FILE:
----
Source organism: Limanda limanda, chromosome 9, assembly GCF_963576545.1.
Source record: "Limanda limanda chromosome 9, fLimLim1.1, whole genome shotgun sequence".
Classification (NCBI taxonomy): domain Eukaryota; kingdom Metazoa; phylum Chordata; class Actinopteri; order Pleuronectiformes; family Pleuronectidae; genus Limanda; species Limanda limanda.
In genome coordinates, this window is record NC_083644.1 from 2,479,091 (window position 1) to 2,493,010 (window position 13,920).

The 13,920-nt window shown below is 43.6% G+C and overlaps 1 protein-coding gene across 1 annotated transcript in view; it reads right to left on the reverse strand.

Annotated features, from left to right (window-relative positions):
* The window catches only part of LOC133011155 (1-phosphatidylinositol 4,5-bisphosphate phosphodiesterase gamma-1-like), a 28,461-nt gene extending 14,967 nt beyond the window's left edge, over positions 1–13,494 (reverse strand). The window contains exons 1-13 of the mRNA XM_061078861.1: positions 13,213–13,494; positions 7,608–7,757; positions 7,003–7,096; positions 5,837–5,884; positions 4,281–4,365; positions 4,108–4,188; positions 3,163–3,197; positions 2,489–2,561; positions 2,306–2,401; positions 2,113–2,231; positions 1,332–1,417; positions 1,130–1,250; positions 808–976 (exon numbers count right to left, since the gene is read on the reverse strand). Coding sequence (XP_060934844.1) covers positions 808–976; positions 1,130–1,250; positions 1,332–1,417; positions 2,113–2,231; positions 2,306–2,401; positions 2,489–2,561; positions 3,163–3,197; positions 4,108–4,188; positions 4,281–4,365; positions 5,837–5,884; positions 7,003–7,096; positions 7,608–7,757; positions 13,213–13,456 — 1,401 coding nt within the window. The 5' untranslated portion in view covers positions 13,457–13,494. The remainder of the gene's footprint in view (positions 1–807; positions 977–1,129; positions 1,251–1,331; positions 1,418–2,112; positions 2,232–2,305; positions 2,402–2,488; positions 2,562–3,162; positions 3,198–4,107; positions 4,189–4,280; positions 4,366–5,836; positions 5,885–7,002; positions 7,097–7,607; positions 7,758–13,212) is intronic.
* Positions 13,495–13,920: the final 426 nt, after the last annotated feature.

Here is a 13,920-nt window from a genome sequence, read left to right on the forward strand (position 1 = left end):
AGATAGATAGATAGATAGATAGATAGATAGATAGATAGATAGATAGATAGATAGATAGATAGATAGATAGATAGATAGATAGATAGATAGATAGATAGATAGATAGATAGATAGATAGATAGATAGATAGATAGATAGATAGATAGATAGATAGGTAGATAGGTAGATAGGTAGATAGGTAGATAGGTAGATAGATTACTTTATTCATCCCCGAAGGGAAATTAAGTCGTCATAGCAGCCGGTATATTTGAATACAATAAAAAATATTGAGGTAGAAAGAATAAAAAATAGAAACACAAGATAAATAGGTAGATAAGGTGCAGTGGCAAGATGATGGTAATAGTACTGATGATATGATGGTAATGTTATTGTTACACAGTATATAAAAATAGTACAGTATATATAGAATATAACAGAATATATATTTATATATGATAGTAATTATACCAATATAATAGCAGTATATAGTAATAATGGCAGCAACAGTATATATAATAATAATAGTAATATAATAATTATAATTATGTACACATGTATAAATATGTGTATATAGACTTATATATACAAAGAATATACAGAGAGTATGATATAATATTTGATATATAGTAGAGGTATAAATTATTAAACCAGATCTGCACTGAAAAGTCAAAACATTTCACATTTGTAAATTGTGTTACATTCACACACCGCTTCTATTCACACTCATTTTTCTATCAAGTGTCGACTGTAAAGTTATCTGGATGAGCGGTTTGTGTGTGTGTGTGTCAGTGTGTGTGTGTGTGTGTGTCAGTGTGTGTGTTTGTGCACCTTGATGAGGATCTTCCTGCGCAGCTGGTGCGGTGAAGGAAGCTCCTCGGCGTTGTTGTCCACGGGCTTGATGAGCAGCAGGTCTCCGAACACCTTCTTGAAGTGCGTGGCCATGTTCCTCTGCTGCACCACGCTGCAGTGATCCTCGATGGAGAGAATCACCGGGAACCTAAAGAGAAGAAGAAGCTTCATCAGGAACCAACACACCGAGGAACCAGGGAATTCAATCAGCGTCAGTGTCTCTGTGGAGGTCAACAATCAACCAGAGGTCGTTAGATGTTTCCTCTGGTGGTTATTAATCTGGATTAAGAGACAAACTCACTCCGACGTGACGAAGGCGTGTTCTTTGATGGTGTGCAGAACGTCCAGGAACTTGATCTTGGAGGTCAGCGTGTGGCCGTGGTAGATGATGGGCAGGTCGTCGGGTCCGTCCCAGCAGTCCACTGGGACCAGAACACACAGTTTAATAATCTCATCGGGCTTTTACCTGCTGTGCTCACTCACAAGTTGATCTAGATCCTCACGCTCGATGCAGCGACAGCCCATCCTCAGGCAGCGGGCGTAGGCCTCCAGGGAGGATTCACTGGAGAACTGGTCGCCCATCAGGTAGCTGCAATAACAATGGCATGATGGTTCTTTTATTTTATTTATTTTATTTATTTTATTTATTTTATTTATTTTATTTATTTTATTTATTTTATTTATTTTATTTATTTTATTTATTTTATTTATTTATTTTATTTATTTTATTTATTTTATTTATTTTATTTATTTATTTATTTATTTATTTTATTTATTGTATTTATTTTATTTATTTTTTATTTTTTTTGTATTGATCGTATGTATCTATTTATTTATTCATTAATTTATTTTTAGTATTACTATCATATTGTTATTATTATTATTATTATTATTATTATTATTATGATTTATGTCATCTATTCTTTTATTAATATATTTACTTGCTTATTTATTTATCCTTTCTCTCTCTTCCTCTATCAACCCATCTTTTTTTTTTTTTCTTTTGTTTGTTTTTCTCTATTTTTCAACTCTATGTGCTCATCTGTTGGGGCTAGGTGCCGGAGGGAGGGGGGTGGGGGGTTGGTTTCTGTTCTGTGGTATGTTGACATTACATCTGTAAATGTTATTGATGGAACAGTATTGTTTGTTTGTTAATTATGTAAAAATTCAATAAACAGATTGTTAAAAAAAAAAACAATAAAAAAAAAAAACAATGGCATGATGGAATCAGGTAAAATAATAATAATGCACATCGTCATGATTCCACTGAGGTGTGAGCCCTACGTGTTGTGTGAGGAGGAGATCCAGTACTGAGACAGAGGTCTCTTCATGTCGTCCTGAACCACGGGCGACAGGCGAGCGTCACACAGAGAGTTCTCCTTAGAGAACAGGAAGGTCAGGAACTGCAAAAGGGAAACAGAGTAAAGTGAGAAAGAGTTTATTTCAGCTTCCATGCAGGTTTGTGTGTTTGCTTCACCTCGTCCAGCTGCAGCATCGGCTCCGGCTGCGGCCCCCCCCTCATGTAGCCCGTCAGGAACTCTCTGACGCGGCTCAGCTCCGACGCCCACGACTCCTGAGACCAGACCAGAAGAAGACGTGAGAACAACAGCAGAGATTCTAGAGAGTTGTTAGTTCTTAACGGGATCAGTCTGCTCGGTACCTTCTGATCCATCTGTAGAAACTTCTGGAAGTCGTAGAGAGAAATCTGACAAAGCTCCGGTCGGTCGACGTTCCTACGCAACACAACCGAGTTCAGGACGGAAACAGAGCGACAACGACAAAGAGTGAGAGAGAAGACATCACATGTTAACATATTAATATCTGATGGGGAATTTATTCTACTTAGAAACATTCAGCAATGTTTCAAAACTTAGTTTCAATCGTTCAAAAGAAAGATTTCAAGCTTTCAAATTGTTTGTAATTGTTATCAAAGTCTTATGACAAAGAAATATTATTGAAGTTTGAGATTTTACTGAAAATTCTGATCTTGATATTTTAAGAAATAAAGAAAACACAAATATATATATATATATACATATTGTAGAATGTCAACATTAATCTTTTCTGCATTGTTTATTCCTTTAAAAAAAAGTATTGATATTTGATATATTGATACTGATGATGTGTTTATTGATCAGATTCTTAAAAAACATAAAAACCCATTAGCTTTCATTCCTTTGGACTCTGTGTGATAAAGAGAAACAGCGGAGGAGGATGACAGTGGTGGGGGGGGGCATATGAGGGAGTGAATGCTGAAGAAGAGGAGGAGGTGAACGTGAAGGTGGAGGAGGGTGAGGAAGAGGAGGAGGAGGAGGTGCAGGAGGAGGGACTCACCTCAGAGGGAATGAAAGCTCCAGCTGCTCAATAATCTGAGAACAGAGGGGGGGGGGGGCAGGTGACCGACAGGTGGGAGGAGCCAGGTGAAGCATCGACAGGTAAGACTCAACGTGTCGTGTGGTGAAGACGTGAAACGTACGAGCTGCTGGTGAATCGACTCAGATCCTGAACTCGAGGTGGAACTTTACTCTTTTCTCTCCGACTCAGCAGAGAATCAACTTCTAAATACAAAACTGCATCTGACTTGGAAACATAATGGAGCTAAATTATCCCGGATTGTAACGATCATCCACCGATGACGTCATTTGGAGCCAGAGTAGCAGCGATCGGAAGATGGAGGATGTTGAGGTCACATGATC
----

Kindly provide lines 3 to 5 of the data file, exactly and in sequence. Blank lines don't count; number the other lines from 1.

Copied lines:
Classification (NCBI taxonomy): domain Eukaryota; kingdom Metazoa; phylum Chordata; class Actinopteri; order Pleuronectiformes; family Pleuronectidae; genus Limanda; species Limanda limanda.
In genome coordinates, this window is record NC_083644.1 from 2,479,091 (window position 1) to 2,493,010 (window position 13,920).

The 13,920-nt window shown below is 43.6% G+C and overlaps 1 protein-coding gene across 1 annotated transcript in view; it reads right to left on the reverse strand.